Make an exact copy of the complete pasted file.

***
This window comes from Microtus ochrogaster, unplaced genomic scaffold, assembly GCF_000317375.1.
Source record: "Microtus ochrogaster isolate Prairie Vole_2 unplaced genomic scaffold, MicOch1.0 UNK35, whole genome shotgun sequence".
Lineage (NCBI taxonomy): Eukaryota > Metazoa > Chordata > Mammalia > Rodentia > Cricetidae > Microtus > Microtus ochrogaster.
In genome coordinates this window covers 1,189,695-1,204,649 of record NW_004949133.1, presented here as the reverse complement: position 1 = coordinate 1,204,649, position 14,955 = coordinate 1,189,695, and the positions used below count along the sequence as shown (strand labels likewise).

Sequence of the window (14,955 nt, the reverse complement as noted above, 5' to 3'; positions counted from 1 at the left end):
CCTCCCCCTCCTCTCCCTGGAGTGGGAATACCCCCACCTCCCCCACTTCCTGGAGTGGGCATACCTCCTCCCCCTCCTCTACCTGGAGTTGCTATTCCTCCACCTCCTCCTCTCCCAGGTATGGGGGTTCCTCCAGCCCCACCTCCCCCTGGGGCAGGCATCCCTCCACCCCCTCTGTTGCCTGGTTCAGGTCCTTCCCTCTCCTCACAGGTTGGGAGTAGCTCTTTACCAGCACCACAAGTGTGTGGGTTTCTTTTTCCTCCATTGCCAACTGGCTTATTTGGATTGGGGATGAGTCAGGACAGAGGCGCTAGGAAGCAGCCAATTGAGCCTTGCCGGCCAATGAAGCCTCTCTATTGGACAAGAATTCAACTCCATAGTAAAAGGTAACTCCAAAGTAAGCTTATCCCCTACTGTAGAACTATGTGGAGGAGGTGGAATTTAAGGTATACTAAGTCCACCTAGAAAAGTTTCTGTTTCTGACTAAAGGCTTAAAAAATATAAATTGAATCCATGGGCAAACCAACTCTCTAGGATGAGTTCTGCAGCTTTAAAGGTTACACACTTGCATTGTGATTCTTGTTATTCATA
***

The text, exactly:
This window comes from Microtus ochrogaster, unplaced genomic scaffold, assembly GCF_000317375.1.
Source record: "Microtus ochrogaster isolate Prairie Vole_2 unplaced genomic scaffold, MicOch1.0 UNK35, whole genome shotgun sequence".
Lineage (NCBI taxonomy): Eukaryota > Metazoa > Chordata > Mammalia > Rodentia > Cricetidae > Microtus > Microtus ochrogaster.
In genome coordinates this window covers 1,189,695-1,204,649 of record NW_004949133.1, presented here as the reverse complement: position 1 = coordinate 1,204,649, position 14,955 = coordinate 1,189,695, and the positions used below count along the sequence as shown (strand labels likewise).

Sequence of the window (14,955 nt, the reverse complement as noted above, 5' to 3'; positions counted from 1 at the left end):
CCTCCCCCTCCTCTCCCTGGAGTGGGAATACCCCCACCTCCCCCACTTCCTGGAGTGGGCATACCTCCTCCCCCTCCTCTACCTGGAGTTGCTATTCCTCCACCTCCTCCTCTCCCAGGTATGGGGGTTCCTCCAGCCCCACCTCCCCCTGGGGCAGGCATCCCTCCACCCCCTCTGTTGCCTGGTTCAGGTCCTTCCCTCTCCTCACAGGTTGGGAGTAGCTCTTTACCAGCACCACAAGTGTGTGGGTTTCTTTTTCCTCCATTGCCAACTGGCTTATTTGGATTGGGGATGAGTCAGGACAGAGGCGCTAGGAAGCAGCCAATTGAGCCTTGCCGGCCAATGAAGCCTCTCTATTGGACAAGAATTCAACTCCATAGTAAAAGGTAACTCCAAAGTAAGCTTATCCCCTACTGTAGAACTATGTGGAGGAGGTGGAATTTAAGGTATACTAAGTCCACCTAGAAAAGTTTCTGTTTCTGACTAAAGGCTTAAAAAATATAAATTGAATCCATGGGCAAACCAACTCTCTAGGATGAGTTCTGCAGCTTTAAAGGTTACACACTTGCATTGTGATTCTTGTTATTCATA